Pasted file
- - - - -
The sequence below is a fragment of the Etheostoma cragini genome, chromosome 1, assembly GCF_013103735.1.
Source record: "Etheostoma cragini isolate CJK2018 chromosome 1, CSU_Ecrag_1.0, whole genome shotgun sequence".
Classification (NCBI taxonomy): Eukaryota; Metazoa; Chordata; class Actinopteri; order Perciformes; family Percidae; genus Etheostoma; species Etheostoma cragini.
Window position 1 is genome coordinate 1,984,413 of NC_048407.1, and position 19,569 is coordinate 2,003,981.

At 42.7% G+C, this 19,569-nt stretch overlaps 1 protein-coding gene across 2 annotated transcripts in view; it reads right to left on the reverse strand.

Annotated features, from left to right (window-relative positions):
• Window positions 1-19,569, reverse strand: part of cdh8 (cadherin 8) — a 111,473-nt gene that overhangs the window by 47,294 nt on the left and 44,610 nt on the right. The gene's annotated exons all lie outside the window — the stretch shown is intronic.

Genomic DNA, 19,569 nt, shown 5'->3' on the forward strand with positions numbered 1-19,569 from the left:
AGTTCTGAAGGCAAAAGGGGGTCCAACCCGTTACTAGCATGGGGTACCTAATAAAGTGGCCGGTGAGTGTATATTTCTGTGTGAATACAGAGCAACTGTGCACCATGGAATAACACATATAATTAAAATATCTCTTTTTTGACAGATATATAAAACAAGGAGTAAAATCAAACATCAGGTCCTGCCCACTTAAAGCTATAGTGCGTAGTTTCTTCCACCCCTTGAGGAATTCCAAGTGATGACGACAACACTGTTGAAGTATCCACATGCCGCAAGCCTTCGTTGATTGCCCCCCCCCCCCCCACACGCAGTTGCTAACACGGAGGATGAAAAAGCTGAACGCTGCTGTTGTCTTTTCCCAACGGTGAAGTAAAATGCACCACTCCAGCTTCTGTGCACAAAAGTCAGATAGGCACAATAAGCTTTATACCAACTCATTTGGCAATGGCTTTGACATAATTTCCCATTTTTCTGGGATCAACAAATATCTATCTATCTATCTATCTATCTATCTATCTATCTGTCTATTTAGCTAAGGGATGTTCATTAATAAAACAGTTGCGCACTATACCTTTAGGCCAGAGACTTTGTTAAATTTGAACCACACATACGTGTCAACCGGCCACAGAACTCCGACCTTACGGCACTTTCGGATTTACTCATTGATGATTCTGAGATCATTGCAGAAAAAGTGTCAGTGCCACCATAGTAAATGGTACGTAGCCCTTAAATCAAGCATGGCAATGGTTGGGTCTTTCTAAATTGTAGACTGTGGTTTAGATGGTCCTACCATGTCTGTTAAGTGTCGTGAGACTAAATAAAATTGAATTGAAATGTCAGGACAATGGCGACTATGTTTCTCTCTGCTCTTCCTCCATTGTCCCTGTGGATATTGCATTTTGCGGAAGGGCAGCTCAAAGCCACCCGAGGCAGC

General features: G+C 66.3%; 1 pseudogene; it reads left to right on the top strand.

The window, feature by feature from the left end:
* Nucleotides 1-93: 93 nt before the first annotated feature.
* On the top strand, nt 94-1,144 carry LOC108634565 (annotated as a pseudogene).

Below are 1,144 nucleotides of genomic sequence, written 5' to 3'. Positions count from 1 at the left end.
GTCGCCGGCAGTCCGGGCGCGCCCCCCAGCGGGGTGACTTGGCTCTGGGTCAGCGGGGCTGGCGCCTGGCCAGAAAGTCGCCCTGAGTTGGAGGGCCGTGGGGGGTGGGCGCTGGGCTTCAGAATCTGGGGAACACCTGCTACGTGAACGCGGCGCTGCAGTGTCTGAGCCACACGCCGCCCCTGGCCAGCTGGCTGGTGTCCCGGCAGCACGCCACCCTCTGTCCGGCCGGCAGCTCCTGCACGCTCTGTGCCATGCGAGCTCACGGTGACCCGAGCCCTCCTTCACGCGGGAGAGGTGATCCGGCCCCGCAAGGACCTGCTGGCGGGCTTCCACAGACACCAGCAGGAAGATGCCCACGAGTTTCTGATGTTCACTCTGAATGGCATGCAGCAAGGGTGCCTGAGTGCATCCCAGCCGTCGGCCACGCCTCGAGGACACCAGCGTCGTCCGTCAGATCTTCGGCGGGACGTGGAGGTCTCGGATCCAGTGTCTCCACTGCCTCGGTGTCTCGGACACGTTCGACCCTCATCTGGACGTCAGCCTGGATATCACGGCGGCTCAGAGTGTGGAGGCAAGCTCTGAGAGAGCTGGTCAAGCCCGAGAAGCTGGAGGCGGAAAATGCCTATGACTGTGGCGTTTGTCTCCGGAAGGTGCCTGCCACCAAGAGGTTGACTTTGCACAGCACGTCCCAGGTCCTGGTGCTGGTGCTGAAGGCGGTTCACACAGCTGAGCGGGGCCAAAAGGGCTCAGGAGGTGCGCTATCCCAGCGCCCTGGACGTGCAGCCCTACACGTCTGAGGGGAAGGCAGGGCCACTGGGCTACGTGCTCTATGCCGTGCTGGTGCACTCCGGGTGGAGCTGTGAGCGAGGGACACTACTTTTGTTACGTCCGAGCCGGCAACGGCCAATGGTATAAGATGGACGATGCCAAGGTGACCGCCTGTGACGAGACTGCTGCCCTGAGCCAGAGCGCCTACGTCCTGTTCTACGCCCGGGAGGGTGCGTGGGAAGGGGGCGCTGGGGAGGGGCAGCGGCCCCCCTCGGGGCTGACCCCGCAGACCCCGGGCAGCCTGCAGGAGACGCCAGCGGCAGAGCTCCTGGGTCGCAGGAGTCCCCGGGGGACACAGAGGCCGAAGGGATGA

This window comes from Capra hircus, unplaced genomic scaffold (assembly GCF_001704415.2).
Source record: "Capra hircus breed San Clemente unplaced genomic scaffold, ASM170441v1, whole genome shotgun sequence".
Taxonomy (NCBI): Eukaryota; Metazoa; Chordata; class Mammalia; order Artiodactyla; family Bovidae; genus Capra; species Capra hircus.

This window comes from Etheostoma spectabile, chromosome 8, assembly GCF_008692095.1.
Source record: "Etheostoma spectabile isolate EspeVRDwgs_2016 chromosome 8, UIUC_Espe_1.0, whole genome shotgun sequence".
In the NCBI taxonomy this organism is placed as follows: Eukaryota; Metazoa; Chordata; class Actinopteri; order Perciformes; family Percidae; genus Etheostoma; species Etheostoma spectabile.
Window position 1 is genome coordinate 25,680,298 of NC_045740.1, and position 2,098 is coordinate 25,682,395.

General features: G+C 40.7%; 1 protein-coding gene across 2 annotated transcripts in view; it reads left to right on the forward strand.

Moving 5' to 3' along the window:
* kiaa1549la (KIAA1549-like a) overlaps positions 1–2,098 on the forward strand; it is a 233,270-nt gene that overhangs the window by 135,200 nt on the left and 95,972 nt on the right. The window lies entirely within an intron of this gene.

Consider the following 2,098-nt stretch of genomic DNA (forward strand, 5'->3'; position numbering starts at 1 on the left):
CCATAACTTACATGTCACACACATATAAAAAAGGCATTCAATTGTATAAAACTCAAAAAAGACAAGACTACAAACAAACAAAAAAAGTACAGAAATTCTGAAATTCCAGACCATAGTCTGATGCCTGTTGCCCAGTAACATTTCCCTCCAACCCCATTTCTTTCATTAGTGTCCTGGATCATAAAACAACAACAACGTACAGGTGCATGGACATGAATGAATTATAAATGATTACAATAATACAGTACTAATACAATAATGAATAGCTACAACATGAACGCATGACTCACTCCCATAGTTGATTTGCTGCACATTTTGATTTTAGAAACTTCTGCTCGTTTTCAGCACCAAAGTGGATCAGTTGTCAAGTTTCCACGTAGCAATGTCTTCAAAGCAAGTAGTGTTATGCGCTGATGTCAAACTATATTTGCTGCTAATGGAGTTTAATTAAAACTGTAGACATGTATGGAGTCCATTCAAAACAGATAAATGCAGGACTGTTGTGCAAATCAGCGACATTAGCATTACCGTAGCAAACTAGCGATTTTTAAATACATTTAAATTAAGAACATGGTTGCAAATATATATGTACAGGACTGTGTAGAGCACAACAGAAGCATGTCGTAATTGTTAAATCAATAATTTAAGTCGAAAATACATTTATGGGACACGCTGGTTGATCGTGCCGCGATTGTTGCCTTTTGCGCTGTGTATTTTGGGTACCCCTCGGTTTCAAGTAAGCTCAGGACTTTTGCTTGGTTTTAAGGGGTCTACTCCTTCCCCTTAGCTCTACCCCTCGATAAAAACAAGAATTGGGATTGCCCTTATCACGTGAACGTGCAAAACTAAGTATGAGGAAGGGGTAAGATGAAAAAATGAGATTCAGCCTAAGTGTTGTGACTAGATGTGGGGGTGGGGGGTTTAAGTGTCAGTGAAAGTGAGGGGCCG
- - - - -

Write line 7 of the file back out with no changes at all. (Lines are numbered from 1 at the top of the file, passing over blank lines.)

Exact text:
• Window positions 1-19,569, reverse strand: part of cdh8 (cadherin 8) — a 111,473-nt gene that overhangs the window by 47,294 nt on the left and 44,610 nt on the right. The gene's annotated exons all lie outside the window — the stretch shown is intronic.